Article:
Eating Seasonally (Part 2)

So I decided for this blog to pick out another delicious food that is very suited to being enjoyed at this time of year – butternut squash.

 

 

 

 

 

 

 

 

Butternut squash is a winter squash, and is actually a fruit, as it contains seeds. It has a lovely nutty flavour and is packed full of antioxidants and phtyonutrients. It is low in fat and high in fibre, making it great for the digestion and also for the heart. It is also high in potassium, which helps support healthy bone growth.

It’s vibrant yellow colour is indiciative of the high levels of carotenoids, which support heart function and it also contains beta-carotene, which has been shown to help prevent breast-cancer and prevent macular degeneration. It’s levels of vitamin A also help to support healthy skin and mucus membranes and it is also very high in Vitamin C, helping to boost the immune system in those cold winter months.

Creamy butternut squash and sage mash

This mash is an easy recipe to make and is full of flavour. It can be enjoyed as it is, or can ben served in place of regular cooked mash as an accompaniment to any meal.

Ingredients

1 medium butternut squash, peeled
½ cup cashews, soaked for 2 hours and drained
4 tsp fresh sage or 2 tsp dried sage
2 tsbp olive oil
3 tbsp lemon juice
1 tbsp apple cider vinegar
1 tbsp raw honey
1 tsbsp nutritional yeast (optional)
2 tsp Pink Himalalayan salt
Pinch black pepper

• Using a vegetable chopper or food processor, dice butternut squash into very small pieces. Add 1 tsp salt and 1 tbsp lemon juice and cover in water. Soak for at least 2 hours.
• Rinse and drain butternut squash and place in blender with remaining ingredients. Blend until very smooth. Garnish with black pepper.
• The mash can ben served cold or warm. To warm, if you have a Vitamix, you can continue to blend on high, until mash reaches desired temperature. Alternatively, place mash in a pan and warm on a very low heat.

You can keep in touch with me on Twitter and Facebook where I share lots of great tips and recipes (and lovely photos of all the raw food goodies I’ve been making at Down To Earth Café.)

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Eating Seasonally (Part 1)

In today’s world, with the advent of supermarkets and imported food, we have become accustomed to eating pretty much any food at any time. Eating seasonally however, can bring major boosts to your health and can also support the health of this wonderful planet we are living. When we eat fruits and vegetables that have not been grown in season, in a large number of cases they have been flown long distances, up to 1000s of miles to get here.

They have often not been allowed to grow to maturity and are picked in an immature state, which means they will more than likely lose a lot of nutrients before they arrive on our shelves. As well as the reduction in nutrient content, the cost in shipping and increase in atmospheric pollution to deliver this produce to us cannot be ignored as a major detriment to the sustainability of the planet.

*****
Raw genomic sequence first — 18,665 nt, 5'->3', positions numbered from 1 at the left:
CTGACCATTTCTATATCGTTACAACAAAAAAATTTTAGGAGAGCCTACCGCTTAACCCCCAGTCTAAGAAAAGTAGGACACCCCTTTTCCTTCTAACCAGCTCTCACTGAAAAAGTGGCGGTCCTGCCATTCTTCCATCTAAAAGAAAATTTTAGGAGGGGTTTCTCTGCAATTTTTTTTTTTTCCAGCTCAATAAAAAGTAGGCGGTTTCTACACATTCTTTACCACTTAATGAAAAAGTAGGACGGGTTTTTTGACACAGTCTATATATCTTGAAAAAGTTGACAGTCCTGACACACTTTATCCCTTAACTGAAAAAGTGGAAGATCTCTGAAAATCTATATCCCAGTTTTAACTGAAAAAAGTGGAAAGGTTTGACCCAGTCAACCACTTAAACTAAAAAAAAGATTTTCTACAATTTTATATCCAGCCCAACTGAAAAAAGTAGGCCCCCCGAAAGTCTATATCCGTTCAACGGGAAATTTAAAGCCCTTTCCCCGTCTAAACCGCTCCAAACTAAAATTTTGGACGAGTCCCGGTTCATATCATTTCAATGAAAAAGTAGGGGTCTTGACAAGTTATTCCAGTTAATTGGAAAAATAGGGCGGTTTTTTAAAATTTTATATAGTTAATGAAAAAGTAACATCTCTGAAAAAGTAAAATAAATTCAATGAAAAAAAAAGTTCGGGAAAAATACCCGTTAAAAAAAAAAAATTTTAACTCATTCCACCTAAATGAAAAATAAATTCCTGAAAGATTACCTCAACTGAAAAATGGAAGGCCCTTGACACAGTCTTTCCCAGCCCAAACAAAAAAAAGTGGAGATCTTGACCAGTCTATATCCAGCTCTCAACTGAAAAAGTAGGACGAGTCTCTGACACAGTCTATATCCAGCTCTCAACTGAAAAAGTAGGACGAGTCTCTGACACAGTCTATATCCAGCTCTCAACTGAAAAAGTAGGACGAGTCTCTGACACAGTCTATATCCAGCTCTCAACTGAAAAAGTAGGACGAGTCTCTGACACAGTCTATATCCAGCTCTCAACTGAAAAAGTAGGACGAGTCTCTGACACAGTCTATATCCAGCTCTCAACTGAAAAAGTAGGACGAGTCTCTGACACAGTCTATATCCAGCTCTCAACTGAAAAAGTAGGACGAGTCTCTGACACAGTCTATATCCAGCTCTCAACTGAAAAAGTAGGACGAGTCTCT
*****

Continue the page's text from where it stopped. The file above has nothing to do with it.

By eating seasonally, you are living much more in tune with the planet’s natural cycles. The food you consume will often contain nutrients that correspond to your bodies’ needs. You are also purchasing fruit and vegetables that have had time to ripen and reach their optimum level of quality, when they will contain the highest possible levels of vitamins, minerals and antioxidants.

Alongside eating seasonally, it is also really important to choose high quality organic produce. By choosing organic, you are avoiding the harmful pesticides and chemical that are sprayed on the fruits and vegetables and research has shown that there are higher levels of vitamins and antioxidants in organic compared to non organic produce.

Farmers’ markets are an ideal place to shop for high quality organic fruits and vegetables. You get to speak to the local farmers and find out exactly how they have grown their food and at the same time you are supporting the businesses that are working with food in the right way, rather than giving your money to nameless multinational organisations that care more about profits than creating a harmonious and sustainable planet.

A seasonal vegetable – Parsnips

Parsnips are a perfect vegetable to be eaten at this time of year. Most people know the conventional ways of eating parsnips, but when prepared in the right way, they can also be eaten raw, preserving more of the beneficial nutrients and enzymes. They are an excellent source of dietary fibre, and contain antioxidants, which have been shown to have anti-fungal, anti-inflammatory and anti-cancer properties. They are also rich in Vitamins K and E and high in folic acid, a B vitamin, which can help prevent birth defects in pregnant women and support healthy brain function.

Fruity-spiced parsnip rice

One of the best ways to eat parsnips raw is to create parsnip rice. There are many ways of making different flavours of parsnip rice, so feel free to play around with the ingredients, but I enjoy this recipe as it contains warming spices, which are perfect for this cold time of year. The parsnip rice can used in place of normal rice, added to a salad or enjoyed on its own as a snack!